The pastor made a good point.

The pastor made a good point.

He cautioned the congregation to take nothing, even the next day, for granted.

That the congregation had gathered for the funeral of a 28-year-old drove home the point. The young man had died not only an untimely death but a violent one, too.

It was easy to recall a circumstance much closer to home.

The teenage son was arguing with his father. The conversation, as I was told, didn’t end well. Hours later, the father, my uncle, suffered a heart attack and died. I haven’t asked my cousin about that day. I don’t want to know how he felt then. I don’t need to ask how he feels now.

In this line of work, you get to see examples every day of how fragile life is and how quickly it can disappear, like a wisp of smoke … or one headlight that turns into two way too quickly.

It was a Friday night. I was just drifting off to sleep when the phone rang. It was a reporter from the newspaper down the road. She listened to police scanners much more than I did. She said the wreck was just down the street from my apartment. She used the vernacular that indicated someone had died.

I couldn’t get close to the crash, so I made a left and then a right and then a right, bringing me right up close to the steaming, mangled vehicles.

I saw the reporter talking to an EMT.

“So where’s the dead guy?” I asked like a complete jerk.

“Over there.

I looked over in the weeds. There, on the side of a dark street, was the first dead person I’d ever seen, outside of a funeral home.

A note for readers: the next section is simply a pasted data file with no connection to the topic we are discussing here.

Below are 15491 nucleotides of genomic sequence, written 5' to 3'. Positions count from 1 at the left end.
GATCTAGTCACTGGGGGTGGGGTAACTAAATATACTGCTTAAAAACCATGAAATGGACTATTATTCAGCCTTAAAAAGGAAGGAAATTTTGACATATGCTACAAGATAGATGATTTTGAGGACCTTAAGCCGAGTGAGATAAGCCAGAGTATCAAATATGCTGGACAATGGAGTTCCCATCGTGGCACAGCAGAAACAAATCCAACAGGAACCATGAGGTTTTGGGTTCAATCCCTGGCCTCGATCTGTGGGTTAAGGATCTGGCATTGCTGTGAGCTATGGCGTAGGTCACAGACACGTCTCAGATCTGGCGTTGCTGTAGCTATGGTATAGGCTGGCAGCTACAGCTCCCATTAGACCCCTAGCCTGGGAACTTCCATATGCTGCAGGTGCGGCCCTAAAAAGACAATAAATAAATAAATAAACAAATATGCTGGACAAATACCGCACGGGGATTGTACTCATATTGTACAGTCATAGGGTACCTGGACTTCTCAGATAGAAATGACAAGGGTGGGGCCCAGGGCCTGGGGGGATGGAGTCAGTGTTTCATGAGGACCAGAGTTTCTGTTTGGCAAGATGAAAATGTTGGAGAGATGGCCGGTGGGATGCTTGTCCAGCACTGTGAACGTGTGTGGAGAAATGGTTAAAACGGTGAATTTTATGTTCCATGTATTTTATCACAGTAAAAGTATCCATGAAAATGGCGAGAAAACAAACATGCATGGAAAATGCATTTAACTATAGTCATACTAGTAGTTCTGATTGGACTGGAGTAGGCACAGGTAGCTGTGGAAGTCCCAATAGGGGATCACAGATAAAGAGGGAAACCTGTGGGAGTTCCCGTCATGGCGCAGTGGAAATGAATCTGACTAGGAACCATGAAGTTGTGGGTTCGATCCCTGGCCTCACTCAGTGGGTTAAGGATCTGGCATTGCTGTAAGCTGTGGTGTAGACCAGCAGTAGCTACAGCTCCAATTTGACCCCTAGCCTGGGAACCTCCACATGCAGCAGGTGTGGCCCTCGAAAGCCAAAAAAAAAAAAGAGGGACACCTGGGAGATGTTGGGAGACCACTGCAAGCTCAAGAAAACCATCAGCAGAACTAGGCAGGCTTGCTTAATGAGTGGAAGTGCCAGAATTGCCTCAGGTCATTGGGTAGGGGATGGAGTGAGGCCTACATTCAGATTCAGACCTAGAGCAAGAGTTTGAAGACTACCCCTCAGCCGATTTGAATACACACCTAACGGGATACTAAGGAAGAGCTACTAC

Seemed like somebody should have put a sheet over him or something. Surely someone would.

That was the first time I’d seen sudden death up close and in color. Wouldn’t be anywhere close to the last.

There was the guy who sat down behind his running vehicle with a fifth of Jack Daniels and waited for the fumes to do their work. No one found him for five days. The coroner asked me to help put him in the freezer. There’s no smell like the smell of death.

But that guy chose his time.

The three guys driving down U.S. Highway 49 didn’t.

According to the truck driver behind them, the SUV started drifting across the center line and never wavered as it veered off the roadway and headed into the only tree for a mile in either direction.

Murders, suicides, vehicle crashes — they all remind that a beating heart can stop for a multitude of reasons, and many of them don’t have anything to do with doctor-prescribed medications and premium medical care.

One more story. The one that I think about whenever someone reminds me that no one guaranteed us anything.

The guy was going to work early one morning. He was driving across a causeway on Lake Dardanelle. The guard rails on either side of the road were there to make sure no one drove off into the lake. Good idea.

Hurtling toward this young man was a tractor-trailer hauling a bulldozer.

The guard rails on the right side of the road indicated that the truck driver careened from the right side of the road over into the left lane. At some point, the dozer flew off the trailer and landed in the left lane, ostensibly putting up a 10-ton roadblock.

Thinking about the guy driving the little car, I can only imagine his split-second choice.

Drive into a bulldozer or take his chances with an 18-wheeler.

Lose-lose. The truck ended up on top of his car.

The pastor said we can’t take anything for granted. Even tomorrow.

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Rick Fahr is publisher of the Log Cabin Democrat in Conway. His e-mail is